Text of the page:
Medical Litigation Insights
The bedrock of medical civil litigation, particularly clinical negligence, are the unaltered contemporaneous notes. The Defendant will supply these notes but of course, if a patient has fallen out of bed and suffers an injury in a hospital, he will not be supplied with the ten clinical incident forms where this has happened in the previous week on the same ward!
After reviewing 101 clinical negligence cases of in-patient care in neurosurgery (of which just under half were neurosurgery negligence cases) there was only one private patient and even with this claimant, they were within an NHS hospital.
A very simple audit of the quality of these notes was to look for 3 things.
- A neurological examination on admission
- A neurological examination on discharge and
- A meaningful operation note
Shockingly only 2 out of 101 admissions contained this basic information and only one of these (written by a young newly appointed consultant) was excellent.
The appearance of appalling notes coincides with the digitisation process. There is no excuse whatsoever for not keeping notes for medical reasons, i.e. patient care, audit and research.
From a medico-legal perspective, this situation makes it difficult to defend or claim as the Court demands reasonable facts on which to make a judgement. If the facts are not available then the expert witnesses have to make what is essentially a guess on “the balance of probabilities” which is extremely difficult.
Decision-making within the National Health Service has much changed with the secrecy that now exists. I first noticed this about twenty years ago when the Chief Executive decided that he would have a meeting with a select few on a Wednesday morning and no minutes were kept. All important decisions were made at this meeting and at a stroke the healthcare professional “power” representation disappeared and is partly responsible for the toxic state that the NHS finds itself in. The latest “Good Medical Practice” from the GMC may herald a change in doctors ‘power’.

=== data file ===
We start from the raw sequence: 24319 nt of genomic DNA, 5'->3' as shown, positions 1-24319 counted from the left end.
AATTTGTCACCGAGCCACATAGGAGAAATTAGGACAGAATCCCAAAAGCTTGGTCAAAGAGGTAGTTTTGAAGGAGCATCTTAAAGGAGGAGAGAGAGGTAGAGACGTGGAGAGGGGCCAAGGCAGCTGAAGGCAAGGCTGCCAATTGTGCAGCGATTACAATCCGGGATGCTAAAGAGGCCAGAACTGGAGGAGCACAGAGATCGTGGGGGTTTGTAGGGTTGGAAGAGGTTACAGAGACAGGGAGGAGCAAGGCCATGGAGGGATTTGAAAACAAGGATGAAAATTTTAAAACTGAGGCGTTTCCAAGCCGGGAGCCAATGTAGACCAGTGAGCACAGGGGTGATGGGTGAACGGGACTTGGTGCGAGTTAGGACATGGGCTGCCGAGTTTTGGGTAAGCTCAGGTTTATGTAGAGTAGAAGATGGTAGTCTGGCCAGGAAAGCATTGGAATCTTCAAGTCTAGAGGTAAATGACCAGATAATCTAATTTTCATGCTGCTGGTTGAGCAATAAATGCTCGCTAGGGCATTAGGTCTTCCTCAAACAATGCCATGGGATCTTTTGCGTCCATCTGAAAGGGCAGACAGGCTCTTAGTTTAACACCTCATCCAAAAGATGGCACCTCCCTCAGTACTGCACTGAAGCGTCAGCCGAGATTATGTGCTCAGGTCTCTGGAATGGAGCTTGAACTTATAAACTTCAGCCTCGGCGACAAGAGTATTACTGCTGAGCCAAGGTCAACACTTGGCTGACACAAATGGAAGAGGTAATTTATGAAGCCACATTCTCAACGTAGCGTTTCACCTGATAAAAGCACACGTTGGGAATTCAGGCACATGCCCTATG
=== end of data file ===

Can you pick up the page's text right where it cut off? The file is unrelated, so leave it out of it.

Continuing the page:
MDTs: Efficiency vs. Discontent
Over the last few years multidisciplinary team (MDT) meetings have become the tick box vogue across the NHS. Consultants who are fully trained have to meet specialists from other disciplines to make decisions. However when large numbers of, for instance, surgeons of the same type meet every week – it is, in my opinion, hard to justify 10% of a consultant surgeon’s time in such meetings.
In cancer, nothing can be done without the first MDT meeting and in my speciality over half the cases we see are now metastases in the brain. This means that after the initial Neuro-Oncology MDT referral to the appropriate cancer MDT, further investigations and referral back to the Neuro-Oncology MDT may take more than 4 weeks during which time some patients deteriorate and may never have been seen by any consultant. The options for treatment will be decided and incredibly surprisingly there always seems to be agreement.